"Freedom from Fear" (left) and "Freedom to Worship" are two of Norman Rockwell's "The Four Freedoms" series inspired by FDR's rousing wartime State of the Union address in 1941, where he declared "As a nation, we may take pride in the fact that we are softhearted; but we cannot afford to be soft-headed." We blogged about Rockwell's series a couple of months back, noting that corny as they are, "In today's world, again at war with those who would stomp on our freedoms, we see them with fresh eyes." The same goes for FDR's words.
"We aren't going to show you these cartoons because they are so inflammatory," Paige Hopkins of Fox & Friends is saying:
Now the cartoonists are in hiding. They probably never dreamed that it would escalate to this.
First they came for CNN, and we did not speak out because we were not a CNN fan:
Muslims consider it sacrilegious to produce a likeness of the Prophet Mohammad. CNN has chosen to not show the cartoons in respect for Islam
Then they came for the UN, and we commented that for Kofi Annan, some religions are more equal than others:
UN Secretary General Kofi Annan said he is worried about the cartoon issue. His spokesman said that Mr Annan believes freedom of expression should always be used with respect for religion.
Then they came for the US State Department, and we shook our head:
The United States blasted the publication by European newspapers of cartoons of the Prophet Mohammed as unacceptable incitement to religious or ethnic hatred.
Then they came for Fox & Friends, and we switched into double-standard mode, desperately trying to fit their round "We report, you decide" slogan into the square hole of their self-censorship. Maybe it was a bottom-line decision, or how about just good manners? Nobody's perfect? It didn't work. Had the terrorists, after all -- sneaking in the back door while we were busy at the front -- finally won? Fortunately, the bloggers were getting the word -- and in many cases the images -- out, big time. So were writers like Paul Marshall of The Weekly Standard, who gets it just right when he says "Defending freedom of religion and freedom of the press requires distinguishing who is being criticized, and distinguishing criticism from threats":
It is one thing to condemn Jyllands-Posten for offending millions of people. It is a very different thing to criticize the Danish or other governments, since the criticism itself, even apart from invidious calls for cartoonists to be punished by the state, assumes that government should control the media. Saudi Arabia, Iran, and their authoritarian brethren, as well as jihadist vigilantes, are attempting to export and impose their media censorship and version of sharia on the world at large, using economic pressure, international organizations, or violence.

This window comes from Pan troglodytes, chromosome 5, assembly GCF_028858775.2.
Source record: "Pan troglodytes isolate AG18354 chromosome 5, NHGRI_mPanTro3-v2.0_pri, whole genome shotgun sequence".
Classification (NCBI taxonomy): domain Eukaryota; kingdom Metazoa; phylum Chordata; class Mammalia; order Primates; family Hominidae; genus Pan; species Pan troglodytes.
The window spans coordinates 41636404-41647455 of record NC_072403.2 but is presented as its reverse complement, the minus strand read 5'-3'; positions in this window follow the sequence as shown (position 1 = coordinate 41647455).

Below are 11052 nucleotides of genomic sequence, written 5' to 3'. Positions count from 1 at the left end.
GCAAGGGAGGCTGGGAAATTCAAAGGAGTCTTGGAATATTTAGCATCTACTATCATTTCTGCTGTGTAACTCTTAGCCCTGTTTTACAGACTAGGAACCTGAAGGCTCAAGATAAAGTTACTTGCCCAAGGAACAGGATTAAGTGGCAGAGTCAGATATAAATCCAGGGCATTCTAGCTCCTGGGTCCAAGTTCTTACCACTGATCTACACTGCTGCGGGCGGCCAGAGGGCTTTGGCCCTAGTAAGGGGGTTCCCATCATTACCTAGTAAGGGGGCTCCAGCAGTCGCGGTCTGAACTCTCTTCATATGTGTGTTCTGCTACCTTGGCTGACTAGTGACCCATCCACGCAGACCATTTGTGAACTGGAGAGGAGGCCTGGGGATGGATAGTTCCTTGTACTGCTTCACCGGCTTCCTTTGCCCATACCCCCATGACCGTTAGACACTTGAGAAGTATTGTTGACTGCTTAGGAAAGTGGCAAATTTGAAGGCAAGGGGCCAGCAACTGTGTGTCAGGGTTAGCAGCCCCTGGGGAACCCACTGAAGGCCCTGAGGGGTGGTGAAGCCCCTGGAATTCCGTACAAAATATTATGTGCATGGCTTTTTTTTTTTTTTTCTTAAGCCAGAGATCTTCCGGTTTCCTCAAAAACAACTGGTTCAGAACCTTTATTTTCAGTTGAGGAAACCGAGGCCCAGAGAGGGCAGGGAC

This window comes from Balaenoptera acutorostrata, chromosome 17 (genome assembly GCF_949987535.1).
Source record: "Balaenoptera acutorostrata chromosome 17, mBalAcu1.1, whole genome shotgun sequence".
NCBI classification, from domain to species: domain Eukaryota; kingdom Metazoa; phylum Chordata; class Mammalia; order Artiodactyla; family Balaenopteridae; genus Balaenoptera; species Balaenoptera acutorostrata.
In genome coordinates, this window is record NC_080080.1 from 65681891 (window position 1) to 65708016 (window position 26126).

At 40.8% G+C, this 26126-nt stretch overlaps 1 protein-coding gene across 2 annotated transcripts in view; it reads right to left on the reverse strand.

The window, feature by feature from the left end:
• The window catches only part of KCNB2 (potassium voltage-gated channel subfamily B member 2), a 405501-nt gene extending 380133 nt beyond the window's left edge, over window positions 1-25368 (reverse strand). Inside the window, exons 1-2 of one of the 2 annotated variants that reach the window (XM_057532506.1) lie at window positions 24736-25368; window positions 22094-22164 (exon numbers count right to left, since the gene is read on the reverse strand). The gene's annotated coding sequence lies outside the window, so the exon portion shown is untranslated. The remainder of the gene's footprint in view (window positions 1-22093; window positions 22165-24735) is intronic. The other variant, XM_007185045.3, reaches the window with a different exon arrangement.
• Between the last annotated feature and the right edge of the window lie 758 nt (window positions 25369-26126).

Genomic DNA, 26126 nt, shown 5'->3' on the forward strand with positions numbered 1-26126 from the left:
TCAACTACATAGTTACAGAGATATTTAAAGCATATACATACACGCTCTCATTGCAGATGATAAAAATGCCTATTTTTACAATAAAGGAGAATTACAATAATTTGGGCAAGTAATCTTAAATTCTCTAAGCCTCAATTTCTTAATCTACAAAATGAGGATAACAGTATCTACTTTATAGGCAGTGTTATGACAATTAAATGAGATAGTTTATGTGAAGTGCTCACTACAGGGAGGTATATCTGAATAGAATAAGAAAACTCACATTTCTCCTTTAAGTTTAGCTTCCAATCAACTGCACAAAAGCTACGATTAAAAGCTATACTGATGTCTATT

Finally, amid current calls for "toleration" and "respect for belief," we need to be very clear about the distinction between religious toleration and religious freedom.
Religious toleration means not insulting somebody else's religion, and it is a good thing. But religious freedom means being free to reject somebody else's religion and even to insult it. Government should want and encourage its citizens to be tolerant of one another, but its primary responsibility is to protect its citizens' rights and freedoms. The fact that people are sometimes insulted is one cost of freedom. The Jyllands-Posten affair calls us to uphold that principle internationally as well as domestically.
Sometimes the cost of freedom is losing your job. But help is on the way [via Phylax]:
MILAN (Reuters) - Italy's right-wing Northern League wants to hire as its Paris correspondent a French editor who was sacked for printing caricatures of the Prophet Mohammad . . . He is certainly a person with the courage to tell things the way they are, rather than write what his boss tells him," Calderoli told reporters at a Northern League support rally in front of the Danish consulate.
Speaking of persons with the courage to tell things the way they are, how about Muslim writer and TV host Irshad Manji of Muslm Refusenik, author of The Trouble with Islam Today? Listen to what she has to say in a Wall Street Journal commentary (subscribers only) this morning:
Muslims have little integrity demanding respect for our faith if we do not show it for others . . . None of this is to dismiss the need to take my religion seriously. Hell, Muslims even take seriously the need to be serious: Islam has a teaching against "excessive laughter." I am not joking. But does this mean that we should cry "blasphemy" over less-than-flattering depictions of the prophet Muhammad? God no. For one thing, the Quran itself points out that there will always be nonbelievers, and that it's for Allah, not Muslims, to deal with them. More than that, the Quran says there is "no compulsion in religion." Which suggests that nobody should be compelled to treat Islamic tenets as sacred.
Then they came for my funny bone, and I melted in laughter.